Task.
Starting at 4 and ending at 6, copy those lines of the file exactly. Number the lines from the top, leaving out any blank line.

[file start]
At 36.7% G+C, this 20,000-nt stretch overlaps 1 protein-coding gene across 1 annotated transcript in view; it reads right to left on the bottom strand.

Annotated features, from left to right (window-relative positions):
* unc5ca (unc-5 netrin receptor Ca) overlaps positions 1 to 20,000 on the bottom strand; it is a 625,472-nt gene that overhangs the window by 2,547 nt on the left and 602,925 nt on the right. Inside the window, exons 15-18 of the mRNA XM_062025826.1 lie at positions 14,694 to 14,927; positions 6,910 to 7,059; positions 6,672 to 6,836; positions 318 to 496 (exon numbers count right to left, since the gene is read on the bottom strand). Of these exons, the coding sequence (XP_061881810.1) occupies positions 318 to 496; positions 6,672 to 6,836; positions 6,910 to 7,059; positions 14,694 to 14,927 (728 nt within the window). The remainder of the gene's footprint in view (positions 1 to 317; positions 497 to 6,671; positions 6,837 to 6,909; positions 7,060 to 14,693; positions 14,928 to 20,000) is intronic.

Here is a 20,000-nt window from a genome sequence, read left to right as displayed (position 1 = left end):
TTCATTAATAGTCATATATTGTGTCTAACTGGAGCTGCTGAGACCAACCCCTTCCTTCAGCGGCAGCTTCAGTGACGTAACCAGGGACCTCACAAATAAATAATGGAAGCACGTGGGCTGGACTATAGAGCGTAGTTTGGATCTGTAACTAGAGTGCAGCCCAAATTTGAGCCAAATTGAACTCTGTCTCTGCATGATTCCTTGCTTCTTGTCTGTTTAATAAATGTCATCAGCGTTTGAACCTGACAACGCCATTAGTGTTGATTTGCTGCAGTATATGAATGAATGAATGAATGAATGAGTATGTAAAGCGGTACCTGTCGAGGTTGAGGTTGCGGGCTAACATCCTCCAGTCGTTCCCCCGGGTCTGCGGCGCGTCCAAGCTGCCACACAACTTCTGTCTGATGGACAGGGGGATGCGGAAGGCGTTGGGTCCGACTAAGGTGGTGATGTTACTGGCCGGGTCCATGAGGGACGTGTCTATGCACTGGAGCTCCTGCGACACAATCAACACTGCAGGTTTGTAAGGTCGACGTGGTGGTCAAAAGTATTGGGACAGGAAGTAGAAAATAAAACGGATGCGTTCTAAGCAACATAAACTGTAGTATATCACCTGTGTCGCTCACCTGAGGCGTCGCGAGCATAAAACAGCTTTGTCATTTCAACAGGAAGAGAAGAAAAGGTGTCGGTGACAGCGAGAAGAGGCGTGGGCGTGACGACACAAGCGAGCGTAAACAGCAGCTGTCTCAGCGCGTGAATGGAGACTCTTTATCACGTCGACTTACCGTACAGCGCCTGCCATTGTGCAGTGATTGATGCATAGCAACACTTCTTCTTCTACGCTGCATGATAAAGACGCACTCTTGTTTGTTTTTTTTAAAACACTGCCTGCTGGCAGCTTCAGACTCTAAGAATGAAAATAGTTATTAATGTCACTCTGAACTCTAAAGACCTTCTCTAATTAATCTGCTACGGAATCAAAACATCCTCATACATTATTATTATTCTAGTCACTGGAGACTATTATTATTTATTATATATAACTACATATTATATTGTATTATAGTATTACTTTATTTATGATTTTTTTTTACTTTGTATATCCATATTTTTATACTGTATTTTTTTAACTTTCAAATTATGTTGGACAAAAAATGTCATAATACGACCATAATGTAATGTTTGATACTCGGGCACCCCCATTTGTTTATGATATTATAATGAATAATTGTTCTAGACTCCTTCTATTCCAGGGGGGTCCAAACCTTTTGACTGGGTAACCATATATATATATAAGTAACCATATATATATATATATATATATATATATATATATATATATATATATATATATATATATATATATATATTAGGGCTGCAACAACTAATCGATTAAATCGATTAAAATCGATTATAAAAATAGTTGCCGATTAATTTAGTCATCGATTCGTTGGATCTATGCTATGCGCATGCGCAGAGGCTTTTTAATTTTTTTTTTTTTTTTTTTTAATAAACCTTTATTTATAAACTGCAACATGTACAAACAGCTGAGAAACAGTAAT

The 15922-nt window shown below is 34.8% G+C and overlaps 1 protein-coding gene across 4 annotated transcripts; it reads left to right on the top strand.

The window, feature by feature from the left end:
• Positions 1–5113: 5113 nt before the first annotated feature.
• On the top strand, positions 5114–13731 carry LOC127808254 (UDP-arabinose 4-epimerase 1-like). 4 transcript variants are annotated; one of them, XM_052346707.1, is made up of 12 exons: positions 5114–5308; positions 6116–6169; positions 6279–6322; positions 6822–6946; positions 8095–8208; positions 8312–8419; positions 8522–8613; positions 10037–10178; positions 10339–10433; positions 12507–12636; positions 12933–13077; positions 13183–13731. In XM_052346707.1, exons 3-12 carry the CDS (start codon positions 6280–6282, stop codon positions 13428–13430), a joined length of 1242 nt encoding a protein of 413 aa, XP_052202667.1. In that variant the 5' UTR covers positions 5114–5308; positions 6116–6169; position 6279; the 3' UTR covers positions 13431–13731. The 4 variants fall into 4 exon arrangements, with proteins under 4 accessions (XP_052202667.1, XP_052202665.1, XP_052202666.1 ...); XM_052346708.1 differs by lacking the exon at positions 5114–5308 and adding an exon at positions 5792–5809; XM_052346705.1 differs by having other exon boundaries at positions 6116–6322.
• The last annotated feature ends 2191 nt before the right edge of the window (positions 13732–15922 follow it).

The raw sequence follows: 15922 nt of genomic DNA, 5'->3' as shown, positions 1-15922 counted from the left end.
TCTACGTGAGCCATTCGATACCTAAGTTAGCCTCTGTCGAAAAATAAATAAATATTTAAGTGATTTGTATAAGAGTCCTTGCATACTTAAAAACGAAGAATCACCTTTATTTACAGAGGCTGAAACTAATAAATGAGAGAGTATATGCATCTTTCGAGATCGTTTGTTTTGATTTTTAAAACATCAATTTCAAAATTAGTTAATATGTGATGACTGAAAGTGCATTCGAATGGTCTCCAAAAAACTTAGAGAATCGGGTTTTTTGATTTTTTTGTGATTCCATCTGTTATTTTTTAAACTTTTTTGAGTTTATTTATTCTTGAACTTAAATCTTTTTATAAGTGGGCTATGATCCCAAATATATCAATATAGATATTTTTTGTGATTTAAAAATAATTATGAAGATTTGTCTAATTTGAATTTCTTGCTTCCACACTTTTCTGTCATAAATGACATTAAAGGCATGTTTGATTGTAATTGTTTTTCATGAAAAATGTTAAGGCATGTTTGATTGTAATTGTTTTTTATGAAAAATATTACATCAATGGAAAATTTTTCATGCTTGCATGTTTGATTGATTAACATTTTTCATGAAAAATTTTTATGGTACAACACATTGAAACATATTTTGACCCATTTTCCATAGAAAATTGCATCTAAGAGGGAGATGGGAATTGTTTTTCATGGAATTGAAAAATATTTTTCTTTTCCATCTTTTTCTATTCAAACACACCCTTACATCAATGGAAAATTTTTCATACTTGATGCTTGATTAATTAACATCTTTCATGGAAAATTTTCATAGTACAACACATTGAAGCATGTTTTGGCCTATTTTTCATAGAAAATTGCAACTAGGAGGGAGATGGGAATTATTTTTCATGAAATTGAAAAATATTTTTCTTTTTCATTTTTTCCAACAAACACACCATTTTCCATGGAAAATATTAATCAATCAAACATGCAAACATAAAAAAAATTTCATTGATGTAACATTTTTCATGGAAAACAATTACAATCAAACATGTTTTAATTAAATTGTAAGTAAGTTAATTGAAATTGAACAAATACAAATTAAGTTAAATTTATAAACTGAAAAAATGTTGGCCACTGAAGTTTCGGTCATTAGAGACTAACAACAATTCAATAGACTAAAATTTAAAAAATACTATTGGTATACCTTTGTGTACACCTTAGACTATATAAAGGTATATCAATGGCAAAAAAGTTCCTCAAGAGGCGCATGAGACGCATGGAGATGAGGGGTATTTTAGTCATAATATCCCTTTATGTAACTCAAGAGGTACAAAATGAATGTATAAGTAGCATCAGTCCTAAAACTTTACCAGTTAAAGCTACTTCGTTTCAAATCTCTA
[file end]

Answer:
Here is a 20,000-nt window from a genome sequence, read left to right as displayed (position 1 = left end):
TTCATTAATAGTCATATATTGTGTCTAACTGGAGCTGCTGAGACCAACCCCTTCCTTCAGCGGCAGCTTCAGTGACGTAACCAGGGACCTCACAAATAAATAATGGAAGCACGTGGGCTGGACTATAGAGCGTAGTTTGGATCTGTAACTAGAGTGCAGCCCAAATTTGAGCCAAATTGAACTCTGTCTCTGCATGATTCCTTGCTTCTTGTCTGTTTAATAAATGTCATCAGCGTTTGAACCTGACAACGCCATTAGTGTTGATTTGCTGCAGTATATGAATGAATGAATGAATGAATGAGTATGTAAAGCGGTACCTGTCGAGGTTGAGGTTGCGGGCTAACATCCTCCAGTCGTTCCCCCGGGTCTGCGGCGCGTCCAAGCTGCCACACAACTTCTGTCTGATGGACAGGGGGATGCGGAAGGCGTTGGGTCCGACTAAGGTGGTGATGTTACTGGCCGGGTCCATGAGGGACGTGTCTATGCACTGGAGCTCCTGCGACACAATCAACACTGCAGGTTTGTAAGGTCGACGTGGTGGTCAAAAGTATTGGGACAGGAAGTAGAAAATAAAACGGATGCGTTCTAAGCAACATAAACTGTAGTATATCACCTGTGTCGCTCACCTGAGGCGTCGCGAGCATAAAACAGCTTTGTCATTTCAACAGGAAGAGAAGAAAAGGTGTCGGTGACAGCGAGAAGAGGCGTGGGCGTGACGACACAAGCGAGCGTAAACAGCAGCTGTCTCAGCGCGTGAATGGAGACTCTTTATCACGTCGACTTACCGTACAGCGCCTGCCATTGTGCAGTGATTGATGCATAGCAACACTTCTTCTTCTACGCTGCATGATAAAGACGCACTCTTGTTTGTTTTTTTTAAAACACTGCCTGCTGGCAGCTTCAGACTCTAAGAATGAAAATAGTTATTAATGTCACTCTGAACTCTAAAGACCTTCTCTAATTAATCTGCTACGGAATCAAAACATCCTCATACATTATTATTATTCTAGTCACTGGAGACTATTATTATTTATTATATATAACTACATATTATATTGTATTATAGTATTACTTTATTTATGATTTTTTTTTACTTTGTATATCCATATTTTTATACTGTATTTTTTTAACTTTCAAATTATGTTGGACAAAAAATGTCATAATACGACCATAATGTAATGTTTGATACTCGGGCACCCCCATTTGTTTATGATATTATAATGAATAATTGTTCTAGACTCCTTCTATTCCAGGGGGGTCCAAACCTTTTGACTGGGTAACCATATATATATATAAGTAACCATATATATATATATATATATATATATATATATATATATATATATATATATATATATATATATATATATTAGGGCTGCAACAACTAATCGATTAAATCGATTAAAATCGATTATAAAAATAGTTGCCGATTAATTTAGTCATCGATTCGTTGGATCTATGCTATGCGCATGCGCAGAGGCTTTTTAATTTTTTTTTTTTTTTTTTTTAATAAACCTTTATTTATAAACTGCAACATGTACAAACAGCTGAGAAACAGTAAT

The 15922-nt window shown below is 34.8% G+C and overlaps 1 protein-coding gene across 4 annotated transcripts; it reads left to right on the top strand.